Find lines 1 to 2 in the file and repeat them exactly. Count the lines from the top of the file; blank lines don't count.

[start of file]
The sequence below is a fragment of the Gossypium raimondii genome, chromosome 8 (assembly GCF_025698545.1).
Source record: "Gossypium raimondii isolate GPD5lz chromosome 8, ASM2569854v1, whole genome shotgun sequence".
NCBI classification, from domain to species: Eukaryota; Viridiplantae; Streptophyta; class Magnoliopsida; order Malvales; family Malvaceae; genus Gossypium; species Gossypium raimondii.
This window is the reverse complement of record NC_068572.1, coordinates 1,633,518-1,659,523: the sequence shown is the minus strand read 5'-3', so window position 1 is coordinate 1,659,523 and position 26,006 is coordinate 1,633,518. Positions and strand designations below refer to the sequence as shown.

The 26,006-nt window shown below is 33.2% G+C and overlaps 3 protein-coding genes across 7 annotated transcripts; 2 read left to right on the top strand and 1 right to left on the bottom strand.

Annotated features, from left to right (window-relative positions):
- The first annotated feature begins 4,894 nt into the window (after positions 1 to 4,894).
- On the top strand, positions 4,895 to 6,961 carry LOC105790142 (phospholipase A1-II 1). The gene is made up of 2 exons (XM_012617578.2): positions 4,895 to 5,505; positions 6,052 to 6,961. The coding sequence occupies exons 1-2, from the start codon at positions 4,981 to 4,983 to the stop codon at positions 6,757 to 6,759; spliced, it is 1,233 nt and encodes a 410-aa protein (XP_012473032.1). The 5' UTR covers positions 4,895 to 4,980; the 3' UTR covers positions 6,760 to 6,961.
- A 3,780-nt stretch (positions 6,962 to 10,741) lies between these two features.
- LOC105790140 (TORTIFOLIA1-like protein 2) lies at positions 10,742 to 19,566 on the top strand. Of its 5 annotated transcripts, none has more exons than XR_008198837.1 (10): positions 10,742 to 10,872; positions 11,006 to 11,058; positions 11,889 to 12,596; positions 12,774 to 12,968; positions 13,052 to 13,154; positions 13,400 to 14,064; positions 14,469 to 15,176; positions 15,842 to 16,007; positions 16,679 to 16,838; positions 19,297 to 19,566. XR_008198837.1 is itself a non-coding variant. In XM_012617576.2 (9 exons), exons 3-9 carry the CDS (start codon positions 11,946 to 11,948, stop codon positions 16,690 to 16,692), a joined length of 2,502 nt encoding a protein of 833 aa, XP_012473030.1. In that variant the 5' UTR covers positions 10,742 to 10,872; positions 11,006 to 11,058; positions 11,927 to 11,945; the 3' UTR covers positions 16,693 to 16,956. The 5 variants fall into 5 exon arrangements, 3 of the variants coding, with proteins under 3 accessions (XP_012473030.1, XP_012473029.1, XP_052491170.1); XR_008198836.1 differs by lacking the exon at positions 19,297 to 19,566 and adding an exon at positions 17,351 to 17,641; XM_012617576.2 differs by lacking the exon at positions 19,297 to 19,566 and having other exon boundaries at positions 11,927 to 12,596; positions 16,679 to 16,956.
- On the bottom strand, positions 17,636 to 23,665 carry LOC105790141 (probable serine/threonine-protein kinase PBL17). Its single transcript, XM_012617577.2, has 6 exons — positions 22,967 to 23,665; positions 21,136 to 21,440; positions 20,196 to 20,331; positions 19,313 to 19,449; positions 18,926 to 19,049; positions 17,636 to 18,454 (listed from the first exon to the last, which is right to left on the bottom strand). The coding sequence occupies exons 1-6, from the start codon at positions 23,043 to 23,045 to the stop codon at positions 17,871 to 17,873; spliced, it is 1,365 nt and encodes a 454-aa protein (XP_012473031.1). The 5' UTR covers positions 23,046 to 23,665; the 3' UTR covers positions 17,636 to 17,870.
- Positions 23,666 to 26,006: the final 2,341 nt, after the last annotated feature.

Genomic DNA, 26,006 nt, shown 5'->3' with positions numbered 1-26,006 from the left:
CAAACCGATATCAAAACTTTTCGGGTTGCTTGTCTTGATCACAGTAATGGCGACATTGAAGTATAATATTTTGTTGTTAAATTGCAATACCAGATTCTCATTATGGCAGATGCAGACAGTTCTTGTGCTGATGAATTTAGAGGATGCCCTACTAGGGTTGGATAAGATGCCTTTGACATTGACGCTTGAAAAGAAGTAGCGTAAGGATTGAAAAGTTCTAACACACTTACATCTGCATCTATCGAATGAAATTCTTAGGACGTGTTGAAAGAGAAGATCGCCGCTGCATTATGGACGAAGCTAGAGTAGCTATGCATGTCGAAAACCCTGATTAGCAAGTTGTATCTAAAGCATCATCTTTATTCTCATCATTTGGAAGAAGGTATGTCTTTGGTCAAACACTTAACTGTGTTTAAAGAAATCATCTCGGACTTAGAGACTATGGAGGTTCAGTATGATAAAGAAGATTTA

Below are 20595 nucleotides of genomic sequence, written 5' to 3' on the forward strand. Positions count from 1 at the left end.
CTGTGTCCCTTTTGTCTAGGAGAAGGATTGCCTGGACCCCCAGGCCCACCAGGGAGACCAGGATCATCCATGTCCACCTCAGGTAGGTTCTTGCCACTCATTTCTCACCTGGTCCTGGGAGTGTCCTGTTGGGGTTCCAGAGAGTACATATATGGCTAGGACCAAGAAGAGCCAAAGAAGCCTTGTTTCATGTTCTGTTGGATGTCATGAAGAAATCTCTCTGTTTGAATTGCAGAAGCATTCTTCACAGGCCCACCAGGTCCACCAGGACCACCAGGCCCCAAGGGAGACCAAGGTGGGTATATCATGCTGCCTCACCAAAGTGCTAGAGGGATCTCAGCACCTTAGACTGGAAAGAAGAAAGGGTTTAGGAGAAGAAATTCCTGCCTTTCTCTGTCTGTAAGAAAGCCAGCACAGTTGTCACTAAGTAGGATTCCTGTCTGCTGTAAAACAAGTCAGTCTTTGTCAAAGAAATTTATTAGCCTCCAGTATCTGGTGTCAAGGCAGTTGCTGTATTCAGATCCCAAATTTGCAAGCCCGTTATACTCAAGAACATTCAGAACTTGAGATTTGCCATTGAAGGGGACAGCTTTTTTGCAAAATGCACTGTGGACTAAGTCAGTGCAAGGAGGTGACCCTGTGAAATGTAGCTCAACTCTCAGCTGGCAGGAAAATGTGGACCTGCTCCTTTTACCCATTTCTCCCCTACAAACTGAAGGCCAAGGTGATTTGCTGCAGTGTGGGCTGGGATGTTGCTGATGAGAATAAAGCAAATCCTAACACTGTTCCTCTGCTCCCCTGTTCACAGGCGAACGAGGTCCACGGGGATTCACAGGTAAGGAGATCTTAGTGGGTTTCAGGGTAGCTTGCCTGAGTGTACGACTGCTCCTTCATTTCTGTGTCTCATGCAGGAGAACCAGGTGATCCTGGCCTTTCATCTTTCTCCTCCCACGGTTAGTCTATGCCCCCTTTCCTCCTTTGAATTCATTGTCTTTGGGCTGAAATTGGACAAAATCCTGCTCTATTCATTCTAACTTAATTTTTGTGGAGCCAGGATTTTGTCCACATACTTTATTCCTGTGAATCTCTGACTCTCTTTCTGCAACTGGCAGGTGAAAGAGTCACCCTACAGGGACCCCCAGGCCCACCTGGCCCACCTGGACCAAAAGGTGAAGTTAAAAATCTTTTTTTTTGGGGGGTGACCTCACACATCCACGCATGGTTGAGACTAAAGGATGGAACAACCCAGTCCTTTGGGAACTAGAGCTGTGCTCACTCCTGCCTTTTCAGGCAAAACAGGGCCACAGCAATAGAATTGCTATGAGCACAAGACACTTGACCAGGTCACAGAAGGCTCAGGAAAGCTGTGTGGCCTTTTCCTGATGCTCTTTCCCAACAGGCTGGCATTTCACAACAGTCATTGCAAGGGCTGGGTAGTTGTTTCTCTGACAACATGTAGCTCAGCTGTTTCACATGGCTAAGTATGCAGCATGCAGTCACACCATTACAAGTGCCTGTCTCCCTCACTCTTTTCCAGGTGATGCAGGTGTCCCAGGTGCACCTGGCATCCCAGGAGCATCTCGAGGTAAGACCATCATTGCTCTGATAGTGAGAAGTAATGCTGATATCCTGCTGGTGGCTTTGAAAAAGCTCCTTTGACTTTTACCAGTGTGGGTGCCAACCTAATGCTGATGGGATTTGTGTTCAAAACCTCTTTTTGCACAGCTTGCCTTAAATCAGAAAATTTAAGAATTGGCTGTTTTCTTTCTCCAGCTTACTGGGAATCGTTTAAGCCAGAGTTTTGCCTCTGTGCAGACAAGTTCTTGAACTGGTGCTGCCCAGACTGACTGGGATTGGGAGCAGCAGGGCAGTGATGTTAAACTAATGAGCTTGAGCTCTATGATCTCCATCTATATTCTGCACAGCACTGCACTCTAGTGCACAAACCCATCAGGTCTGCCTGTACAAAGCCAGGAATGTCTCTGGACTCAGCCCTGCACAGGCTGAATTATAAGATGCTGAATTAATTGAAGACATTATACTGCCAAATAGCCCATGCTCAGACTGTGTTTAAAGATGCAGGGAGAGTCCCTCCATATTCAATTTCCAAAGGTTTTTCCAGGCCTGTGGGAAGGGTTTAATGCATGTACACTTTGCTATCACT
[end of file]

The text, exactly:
The sequence below is a fragment of the Gossypium raimondii genome, chromosome 8 (assembly GCF_025698545.1).
Source record: "Gossypium raimondii isolate GPD5lz chromosome 8, ASM2569854v1, whole genome shotgun sequence".